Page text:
Indonesia-Australia Military Relations Hit Another Snag

A controversy once again reveals the fragile nature of a deepening defense relationship.

Indonesia-Australia Military Relations Hit Another Snag
Credit: Australian Embassy Jakarta

Indonesia’s rocky defense relationship with Australia hit yet another snag this week. On January 4, Indonesia’s military spokesman Major-General Wuryanto confirmed to reporters that bilateral military cooperation had been suspended temporarily for technical reasons. While the extent of this fallout appears to be much more limited than initially suggested and both sides have signaled their commitment to preserve ties, it has nonetheless revealed the fragile nature of a deepening defense relationship between the two sides.

Indonesia and Australia have long had a turbulent relationship, and this is hardly the first time that military ties between the two countries have been suspended. Indeed, irritants have persisted even as the defense relationship has strengthened over the past decade, with the signing of the Lombok Treaty in 2006 and the inking of the Defense Cooperation Agreement and launching of the two-plus-two dialogue in 2012 (See: “Indonesia-Australia Relations in the Spotlight”).

The last time a suspension occurred was back in 2013 under then-president Susilo Bambang Yudhoyono following revelations that Australia had been tapping the phones of Indonesian officials including Yudhoyono and his wife. At the time, Indonesia immediately recalled its ambassador to Australia. But relations have been on the uptick of late, however, especially since the emergence of Australian Prime Minister Malcolm Turnbull last September.

The suspension this time appears to be both less clear and more limited. Australian Defense Minister Marisa Payne eventually confirmed Indonesian media reports that the suspension had to do with concerns raised by a TNI official about some teaching materials at an Army language training facility in Australia. But she also indicated that the Australian military had already been investigating the incident and had made this clear to Indonesia privately. That raised the prospect that the incident was more about the lingering grievances of certain individuals, most notably TNI chief Gatot Nurmantyo, rather than a deep diplomatic dispute between the two countries.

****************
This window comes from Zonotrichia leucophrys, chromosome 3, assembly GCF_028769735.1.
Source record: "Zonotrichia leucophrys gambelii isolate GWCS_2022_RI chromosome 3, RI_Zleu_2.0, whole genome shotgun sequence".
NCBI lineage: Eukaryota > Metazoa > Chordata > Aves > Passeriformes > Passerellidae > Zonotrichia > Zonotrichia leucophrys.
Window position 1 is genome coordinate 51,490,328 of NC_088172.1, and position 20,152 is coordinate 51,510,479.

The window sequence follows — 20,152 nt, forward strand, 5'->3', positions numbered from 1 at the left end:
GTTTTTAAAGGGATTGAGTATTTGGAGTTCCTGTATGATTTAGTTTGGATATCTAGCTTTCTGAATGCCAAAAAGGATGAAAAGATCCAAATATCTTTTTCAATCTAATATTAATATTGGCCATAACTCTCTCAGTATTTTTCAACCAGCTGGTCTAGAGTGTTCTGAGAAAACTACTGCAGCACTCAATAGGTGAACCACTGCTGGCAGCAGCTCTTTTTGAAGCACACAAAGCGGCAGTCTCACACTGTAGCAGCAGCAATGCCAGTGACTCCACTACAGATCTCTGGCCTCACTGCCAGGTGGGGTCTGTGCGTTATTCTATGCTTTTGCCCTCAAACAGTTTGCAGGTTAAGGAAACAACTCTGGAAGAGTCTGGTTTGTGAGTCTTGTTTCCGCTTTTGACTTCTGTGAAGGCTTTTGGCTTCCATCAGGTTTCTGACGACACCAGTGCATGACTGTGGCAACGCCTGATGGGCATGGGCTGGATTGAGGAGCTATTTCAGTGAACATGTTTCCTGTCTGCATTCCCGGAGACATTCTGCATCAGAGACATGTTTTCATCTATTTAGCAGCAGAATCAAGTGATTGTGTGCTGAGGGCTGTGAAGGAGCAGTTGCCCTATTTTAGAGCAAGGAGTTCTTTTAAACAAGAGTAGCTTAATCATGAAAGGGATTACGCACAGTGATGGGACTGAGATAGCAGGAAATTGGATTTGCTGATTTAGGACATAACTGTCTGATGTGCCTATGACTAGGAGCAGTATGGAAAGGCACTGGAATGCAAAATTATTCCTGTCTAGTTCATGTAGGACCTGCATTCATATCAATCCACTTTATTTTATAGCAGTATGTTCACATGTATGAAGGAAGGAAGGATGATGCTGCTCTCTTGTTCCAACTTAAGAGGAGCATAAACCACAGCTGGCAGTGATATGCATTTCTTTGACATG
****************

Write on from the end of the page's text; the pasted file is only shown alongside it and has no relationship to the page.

In any case, both sides have since downplayed the impact of the incident on the bilateral relationship. Payne clarified that only “some interaction” between the two sides had been suspended, while “cooperation in other areas is continuing,” contrary to the remarks of Indonesia’s military spokesman Wuryanto whose remarks had suggested that an across-the-board suspension was in effect. Indonesian Defense Minister Ryamizard Ryacudu, meanwhile, called for relations to be normalized and said that he would soon visit Australia to smooth over things.

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For supporters of a stronger Indonesia-Australia defense relationship, that is good news. The hope is that cooler heads will prevail and that we do not see yet another downturn that slows the momentum in bilateral ties. As I noted recently, though media attention tends to be focused primarily on maritime security, Indonesia-Australia military cooperation has been improving in a range of areas including cybersecurity and counterterrorism, with additional opportunities in areas such as defense industrial cooperation (See: “Are Indonesia and Australia Mulling South China Sea Joint Patrols?”).

In many cases, enhanced collaboration between these two neighboring, significant, and highly-capable Indo-Pacific actors on shared challenges benefits not only themselves but the region more generally. It would be a shame if this important relationship were to suffer setbacks over this latest controversy, or other ones like it going forward.